Read the previous entry in the series here.
Read the next entry in the series here.
The following chapter, “Ransom,” opens with a brief note about recognizing children who have the Skill before moving into Fitz and Dutiful arriving through the Skill-pillar back whence they had fled. Fitz reassesses their situation, finding it suboptimal, but is surprised that his horse, Myblack, awaits them. He hustles Dutiful along, the horse following, until he can get the Prince astride the steed. As they proceed, Fitz hums to himself, speaking to Dutiful about his magics; Dutiful notes that the woman is with him, raging at his inability to attack Fitz through the Skill-command. He also speaks of his cat and the ways in which the woman in the cat would not allow the cat to be a cat.
Fitz becomes aware of pursuit and of the suffering of his wolf, and the Prince’s abductors emerge. Fitz threatens Dutiful, and pursuit pauses, one pursuer questioning why Fitz stands against others of the Old Blood; Fitz lays out his reasoning, and the pursuer rages against the Farseers. Dutiful hears it, and Fitz learns the underpinnings of the plot against Dutiful; the deaths of the Witted at the hands of the Six Duchies and their Farseer monarchs. Fitz manages to dicker for time and the release of the Fool and Nighteyes, a thin hope for all involved, and they are taken to where the abductors hold Lord Golden and Nighteyes. Fitz directs the Fool and communes briefly with Nighteyes, sadly so, and Dutiful begins to be possessed by the dead woman, Peladine, but he offers some resistance.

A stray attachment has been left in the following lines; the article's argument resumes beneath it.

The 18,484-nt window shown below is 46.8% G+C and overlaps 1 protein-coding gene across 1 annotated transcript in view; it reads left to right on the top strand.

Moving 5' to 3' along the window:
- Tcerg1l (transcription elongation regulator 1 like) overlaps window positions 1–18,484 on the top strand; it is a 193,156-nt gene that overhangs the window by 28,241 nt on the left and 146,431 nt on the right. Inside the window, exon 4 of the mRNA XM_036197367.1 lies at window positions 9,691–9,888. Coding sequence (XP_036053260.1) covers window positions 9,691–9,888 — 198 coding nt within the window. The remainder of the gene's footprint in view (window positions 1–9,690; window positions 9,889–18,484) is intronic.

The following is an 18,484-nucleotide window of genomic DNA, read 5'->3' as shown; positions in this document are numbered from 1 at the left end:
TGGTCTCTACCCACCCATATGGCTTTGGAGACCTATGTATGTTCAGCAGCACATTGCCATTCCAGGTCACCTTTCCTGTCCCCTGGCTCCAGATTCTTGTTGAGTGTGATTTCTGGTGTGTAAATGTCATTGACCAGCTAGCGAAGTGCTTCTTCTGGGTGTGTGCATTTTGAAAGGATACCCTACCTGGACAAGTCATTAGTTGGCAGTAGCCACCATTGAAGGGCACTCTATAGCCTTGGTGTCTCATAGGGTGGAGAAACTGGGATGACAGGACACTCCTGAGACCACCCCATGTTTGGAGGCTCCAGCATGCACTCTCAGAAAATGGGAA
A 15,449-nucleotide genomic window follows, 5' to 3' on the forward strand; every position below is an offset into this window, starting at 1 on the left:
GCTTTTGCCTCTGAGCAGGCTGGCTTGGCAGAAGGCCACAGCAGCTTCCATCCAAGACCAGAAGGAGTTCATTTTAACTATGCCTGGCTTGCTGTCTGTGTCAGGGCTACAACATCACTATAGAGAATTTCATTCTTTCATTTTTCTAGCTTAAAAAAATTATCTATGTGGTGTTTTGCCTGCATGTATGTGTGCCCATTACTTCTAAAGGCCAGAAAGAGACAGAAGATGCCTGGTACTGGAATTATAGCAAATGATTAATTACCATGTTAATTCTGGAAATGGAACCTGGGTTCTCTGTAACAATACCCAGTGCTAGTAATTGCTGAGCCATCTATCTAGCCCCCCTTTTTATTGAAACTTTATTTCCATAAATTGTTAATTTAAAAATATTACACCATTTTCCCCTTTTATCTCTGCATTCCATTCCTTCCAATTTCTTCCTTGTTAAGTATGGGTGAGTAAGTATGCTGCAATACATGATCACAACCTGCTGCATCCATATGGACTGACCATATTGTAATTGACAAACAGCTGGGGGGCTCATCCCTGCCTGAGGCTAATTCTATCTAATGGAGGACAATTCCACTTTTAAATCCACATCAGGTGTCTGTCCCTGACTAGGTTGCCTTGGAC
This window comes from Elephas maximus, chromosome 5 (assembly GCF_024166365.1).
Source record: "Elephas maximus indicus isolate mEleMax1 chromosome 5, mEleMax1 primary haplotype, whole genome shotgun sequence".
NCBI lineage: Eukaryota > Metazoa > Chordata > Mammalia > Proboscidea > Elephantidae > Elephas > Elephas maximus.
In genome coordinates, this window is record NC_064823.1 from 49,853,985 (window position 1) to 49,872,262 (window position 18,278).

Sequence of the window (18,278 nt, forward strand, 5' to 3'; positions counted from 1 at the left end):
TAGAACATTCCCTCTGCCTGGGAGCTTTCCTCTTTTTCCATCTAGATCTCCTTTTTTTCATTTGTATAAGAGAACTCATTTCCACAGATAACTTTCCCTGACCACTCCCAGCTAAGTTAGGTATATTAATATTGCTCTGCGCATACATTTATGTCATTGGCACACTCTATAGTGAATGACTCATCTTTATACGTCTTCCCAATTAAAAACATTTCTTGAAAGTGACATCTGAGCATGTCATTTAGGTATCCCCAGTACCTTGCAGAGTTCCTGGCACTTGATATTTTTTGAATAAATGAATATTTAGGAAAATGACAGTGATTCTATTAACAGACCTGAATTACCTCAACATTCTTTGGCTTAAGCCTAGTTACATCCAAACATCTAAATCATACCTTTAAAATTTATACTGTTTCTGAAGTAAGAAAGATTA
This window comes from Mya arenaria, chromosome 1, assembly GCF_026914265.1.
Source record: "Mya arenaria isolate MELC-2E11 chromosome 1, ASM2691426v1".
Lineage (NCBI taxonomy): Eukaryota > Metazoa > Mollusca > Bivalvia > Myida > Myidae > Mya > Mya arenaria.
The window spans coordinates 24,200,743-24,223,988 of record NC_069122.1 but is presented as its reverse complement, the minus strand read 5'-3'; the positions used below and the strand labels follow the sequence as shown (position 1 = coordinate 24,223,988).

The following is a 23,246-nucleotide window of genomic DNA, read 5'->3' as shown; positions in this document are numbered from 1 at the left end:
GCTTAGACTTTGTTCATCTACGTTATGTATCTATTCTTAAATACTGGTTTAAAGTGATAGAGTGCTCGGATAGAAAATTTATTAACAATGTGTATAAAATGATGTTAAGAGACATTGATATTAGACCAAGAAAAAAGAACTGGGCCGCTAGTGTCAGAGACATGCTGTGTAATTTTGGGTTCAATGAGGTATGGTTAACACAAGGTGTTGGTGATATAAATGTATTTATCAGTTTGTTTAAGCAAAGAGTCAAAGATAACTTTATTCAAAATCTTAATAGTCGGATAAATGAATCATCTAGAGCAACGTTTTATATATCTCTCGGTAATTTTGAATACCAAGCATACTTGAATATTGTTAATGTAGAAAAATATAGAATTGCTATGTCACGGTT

Things just do not seem to improve for Fitz, do they? At least he recognizes his own complicity in creating the current situation, although he had no way to expect that many or any of his entanglements would occur as they have in the novel. And it is not as if he had not already given his life in service to the Six Duchies…but even that does not mean that his actions did not give rise to what befalls now, as well as what is portended. Because the deal Fitz has struck with the Prince’s abductors, the Piebalds, is a tenuous one at best, and he has to expect that it will not be honored. As suspicious as Fitz is even of those closest to him, he can hardly not believe that others, less kindly disposed toward him, will be forthright…
2 thoughts on “A Robin Hobb Rereading Series: Entry 245: Fool’s Errand, Chapter 25”
[…] Read the previous entry in the series here.Read the next entry in the series here. […]
[…] the previous entry in the series here.Read the next entry in the series […]